Two contrasting yet oddly complementary bodies of work I've come across recently, both of them I think quite excellent, each in its own way:
Retro: Our friend Herman Krieger has posted a set of documentary pictures that were all taken on film with the delightful new Fuji GF670, a camera that's as retro as you please (folders haven't been common since maybe the 1950s, nor au courant since a couple of decades before that). The set is called "Junction City Junction" (Junction City, Oregon, is 15 miles north of Eugene). I find Herman's documentary photography poignant: the settings are usually plebeian but the people look honest and friendly. I feel Herman's presence in his pictures: people seem to face him openly and with good humor. I'd love to see him work. He clearly has a knack.
Futuro: Meanwhile, a project that's been getting some viral mindshare in recent days is Joshua Brown's book Italy. Talk about up to the minute: it was shot on an iPhone, processed with an app (Camera+), and published as a Blurb Book. You can see the whole book at Blurb (looks best in Full Screen). Seems a model of about the best you can do creating a photographic memento of a vacation. (Josh has many sites; for one, he does weddings.)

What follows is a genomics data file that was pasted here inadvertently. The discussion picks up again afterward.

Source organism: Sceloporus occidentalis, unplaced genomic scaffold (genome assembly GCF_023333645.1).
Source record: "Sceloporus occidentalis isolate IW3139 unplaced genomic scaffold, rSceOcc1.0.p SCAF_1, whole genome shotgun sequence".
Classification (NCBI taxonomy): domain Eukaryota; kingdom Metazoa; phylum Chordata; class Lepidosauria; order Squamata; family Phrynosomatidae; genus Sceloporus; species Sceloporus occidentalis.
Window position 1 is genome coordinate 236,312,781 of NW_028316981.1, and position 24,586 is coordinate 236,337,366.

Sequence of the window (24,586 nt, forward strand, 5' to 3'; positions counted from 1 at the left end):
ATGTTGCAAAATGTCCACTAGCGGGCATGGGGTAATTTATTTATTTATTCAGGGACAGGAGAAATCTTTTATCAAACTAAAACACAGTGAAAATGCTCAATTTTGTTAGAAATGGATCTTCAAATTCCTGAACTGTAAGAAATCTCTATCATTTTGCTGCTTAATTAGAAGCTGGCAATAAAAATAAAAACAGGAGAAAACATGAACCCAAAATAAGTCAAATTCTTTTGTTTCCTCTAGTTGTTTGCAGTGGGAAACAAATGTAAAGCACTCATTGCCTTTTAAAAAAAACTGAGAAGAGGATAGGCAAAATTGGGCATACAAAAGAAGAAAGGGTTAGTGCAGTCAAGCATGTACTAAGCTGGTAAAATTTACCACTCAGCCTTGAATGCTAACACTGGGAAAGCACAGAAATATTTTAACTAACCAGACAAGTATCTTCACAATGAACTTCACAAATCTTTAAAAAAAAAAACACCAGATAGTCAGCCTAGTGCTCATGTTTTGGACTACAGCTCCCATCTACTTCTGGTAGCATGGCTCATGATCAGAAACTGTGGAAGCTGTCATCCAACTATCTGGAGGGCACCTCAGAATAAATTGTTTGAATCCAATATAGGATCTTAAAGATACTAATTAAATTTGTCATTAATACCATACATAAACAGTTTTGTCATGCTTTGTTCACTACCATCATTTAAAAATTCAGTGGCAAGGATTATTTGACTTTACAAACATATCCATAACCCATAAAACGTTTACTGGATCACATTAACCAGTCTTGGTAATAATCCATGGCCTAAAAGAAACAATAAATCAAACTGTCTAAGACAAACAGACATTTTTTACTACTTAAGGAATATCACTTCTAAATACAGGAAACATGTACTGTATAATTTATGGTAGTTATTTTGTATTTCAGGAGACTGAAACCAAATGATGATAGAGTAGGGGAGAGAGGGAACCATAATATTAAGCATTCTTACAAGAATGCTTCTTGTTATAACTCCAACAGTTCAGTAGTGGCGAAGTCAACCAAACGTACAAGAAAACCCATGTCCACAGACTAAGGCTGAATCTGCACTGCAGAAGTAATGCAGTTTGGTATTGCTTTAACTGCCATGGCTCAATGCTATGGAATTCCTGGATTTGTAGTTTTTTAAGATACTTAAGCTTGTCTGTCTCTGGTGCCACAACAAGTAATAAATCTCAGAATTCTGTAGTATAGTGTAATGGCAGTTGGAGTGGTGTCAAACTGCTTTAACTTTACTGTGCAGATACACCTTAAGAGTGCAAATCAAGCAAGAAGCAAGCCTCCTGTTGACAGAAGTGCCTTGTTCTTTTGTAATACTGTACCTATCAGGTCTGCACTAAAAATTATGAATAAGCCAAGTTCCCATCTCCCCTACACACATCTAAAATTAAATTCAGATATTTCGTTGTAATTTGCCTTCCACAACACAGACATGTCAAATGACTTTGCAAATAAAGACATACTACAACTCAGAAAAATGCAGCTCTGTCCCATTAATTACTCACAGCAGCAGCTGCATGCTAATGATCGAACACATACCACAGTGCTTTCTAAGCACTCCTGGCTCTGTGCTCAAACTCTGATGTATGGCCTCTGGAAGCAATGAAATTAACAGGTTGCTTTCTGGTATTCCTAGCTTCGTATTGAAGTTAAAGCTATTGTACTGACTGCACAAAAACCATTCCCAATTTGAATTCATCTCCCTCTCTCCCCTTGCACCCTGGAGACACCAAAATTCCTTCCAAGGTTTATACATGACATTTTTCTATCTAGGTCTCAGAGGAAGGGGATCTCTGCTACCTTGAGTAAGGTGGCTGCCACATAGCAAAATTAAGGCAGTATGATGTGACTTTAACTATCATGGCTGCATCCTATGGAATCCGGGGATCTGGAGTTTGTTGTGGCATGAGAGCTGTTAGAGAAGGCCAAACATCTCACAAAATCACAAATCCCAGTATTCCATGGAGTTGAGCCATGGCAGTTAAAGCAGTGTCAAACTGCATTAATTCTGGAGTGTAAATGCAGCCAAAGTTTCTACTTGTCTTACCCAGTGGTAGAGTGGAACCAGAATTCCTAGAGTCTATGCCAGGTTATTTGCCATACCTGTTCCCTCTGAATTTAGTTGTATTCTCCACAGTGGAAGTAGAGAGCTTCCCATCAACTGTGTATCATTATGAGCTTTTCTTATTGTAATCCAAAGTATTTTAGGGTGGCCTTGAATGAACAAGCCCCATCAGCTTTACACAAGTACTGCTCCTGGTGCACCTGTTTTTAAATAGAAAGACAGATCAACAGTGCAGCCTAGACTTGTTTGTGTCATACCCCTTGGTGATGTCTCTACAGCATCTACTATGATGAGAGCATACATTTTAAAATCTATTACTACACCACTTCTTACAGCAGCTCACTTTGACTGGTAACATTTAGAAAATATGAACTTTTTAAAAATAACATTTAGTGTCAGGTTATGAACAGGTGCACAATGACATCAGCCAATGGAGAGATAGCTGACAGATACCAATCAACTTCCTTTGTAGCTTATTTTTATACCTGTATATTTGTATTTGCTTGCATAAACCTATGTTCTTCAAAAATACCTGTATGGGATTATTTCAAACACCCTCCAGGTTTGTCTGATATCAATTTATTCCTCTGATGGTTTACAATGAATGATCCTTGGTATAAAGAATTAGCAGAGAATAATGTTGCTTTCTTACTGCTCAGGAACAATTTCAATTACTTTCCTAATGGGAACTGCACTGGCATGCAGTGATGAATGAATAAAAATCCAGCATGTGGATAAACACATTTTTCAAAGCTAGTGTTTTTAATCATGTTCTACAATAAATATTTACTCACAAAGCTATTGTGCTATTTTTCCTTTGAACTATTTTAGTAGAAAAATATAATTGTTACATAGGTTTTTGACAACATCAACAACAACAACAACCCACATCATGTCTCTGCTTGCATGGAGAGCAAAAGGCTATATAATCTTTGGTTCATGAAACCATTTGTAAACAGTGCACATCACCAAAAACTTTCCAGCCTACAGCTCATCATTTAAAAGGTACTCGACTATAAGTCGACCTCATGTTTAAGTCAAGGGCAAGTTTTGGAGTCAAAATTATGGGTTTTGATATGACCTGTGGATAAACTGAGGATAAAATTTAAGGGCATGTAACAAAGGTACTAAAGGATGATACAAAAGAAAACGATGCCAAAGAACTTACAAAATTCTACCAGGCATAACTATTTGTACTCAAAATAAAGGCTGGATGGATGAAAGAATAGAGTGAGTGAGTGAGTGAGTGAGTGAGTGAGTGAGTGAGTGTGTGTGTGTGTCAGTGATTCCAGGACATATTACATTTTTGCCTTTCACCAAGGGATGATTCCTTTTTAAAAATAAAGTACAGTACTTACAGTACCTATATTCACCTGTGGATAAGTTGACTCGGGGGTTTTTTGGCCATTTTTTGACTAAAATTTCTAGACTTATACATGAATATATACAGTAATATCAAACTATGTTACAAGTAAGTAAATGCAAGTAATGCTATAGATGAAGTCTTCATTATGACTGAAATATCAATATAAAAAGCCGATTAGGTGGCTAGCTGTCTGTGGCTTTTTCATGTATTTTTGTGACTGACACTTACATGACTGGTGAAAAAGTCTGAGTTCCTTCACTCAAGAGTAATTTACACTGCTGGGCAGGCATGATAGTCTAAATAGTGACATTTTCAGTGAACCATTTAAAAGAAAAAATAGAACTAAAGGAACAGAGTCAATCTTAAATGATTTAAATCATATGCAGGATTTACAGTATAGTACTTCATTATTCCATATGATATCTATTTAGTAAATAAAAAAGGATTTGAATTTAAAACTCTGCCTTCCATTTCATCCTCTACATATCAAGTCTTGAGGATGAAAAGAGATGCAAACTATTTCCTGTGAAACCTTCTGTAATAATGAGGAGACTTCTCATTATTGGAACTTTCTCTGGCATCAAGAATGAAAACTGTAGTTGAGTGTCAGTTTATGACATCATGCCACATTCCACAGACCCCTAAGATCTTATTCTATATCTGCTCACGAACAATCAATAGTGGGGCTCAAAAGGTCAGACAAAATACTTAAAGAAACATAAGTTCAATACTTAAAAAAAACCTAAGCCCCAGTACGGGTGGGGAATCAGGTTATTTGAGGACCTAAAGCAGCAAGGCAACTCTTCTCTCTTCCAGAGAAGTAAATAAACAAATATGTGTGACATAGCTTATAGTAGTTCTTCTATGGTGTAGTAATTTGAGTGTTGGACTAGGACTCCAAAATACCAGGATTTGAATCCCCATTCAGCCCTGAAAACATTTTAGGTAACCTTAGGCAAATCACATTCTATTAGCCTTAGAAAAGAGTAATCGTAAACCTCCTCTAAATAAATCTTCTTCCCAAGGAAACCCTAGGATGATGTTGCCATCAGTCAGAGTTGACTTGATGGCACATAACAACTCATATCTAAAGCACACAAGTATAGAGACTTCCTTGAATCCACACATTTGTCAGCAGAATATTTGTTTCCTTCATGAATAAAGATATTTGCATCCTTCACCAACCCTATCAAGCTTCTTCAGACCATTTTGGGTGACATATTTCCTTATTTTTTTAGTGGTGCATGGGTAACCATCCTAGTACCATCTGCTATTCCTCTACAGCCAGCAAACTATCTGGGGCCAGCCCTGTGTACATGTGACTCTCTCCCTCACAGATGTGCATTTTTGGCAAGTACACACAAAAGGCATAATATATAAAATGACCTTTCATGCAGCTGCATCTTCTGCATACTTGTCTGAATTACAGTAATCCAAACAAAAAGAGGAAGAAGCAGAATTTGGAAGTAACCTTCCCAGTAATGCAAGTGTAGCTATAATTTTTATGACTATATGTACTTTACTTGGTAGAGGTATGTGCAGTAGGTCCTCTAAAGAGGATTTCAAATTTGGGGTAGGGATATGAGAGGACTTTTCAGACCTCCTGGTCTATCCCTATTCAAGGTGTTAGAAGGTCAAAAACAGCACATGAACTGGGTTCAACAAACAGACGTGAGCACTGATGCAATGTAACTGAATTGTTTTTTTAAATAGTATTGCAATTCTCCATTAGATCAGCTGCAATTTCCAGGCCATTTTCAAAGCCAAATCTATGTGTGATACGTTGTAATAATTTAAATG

The two projects seem opposite in many ways: one shot with a camera that's obsolescent even for a film camera, the other with one that's newfangled even for a digital; one documentary, yet with something of the plainspokenness of the hobbyist photographer, the other romanticized, yet with something of the slickness of the professional. One taken at home and the other on vacation. One about strangers, the other, family. Yet together they probably illustrate, more than anything, that good work has more in common than not, and that a project's success has little to do with the medium that's chosen to create it.
(Thanks to Richard Parkin and others)
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Original contents copyright 2011 by Michael C. Johnston and/or the bylined author. All Rights Reserved.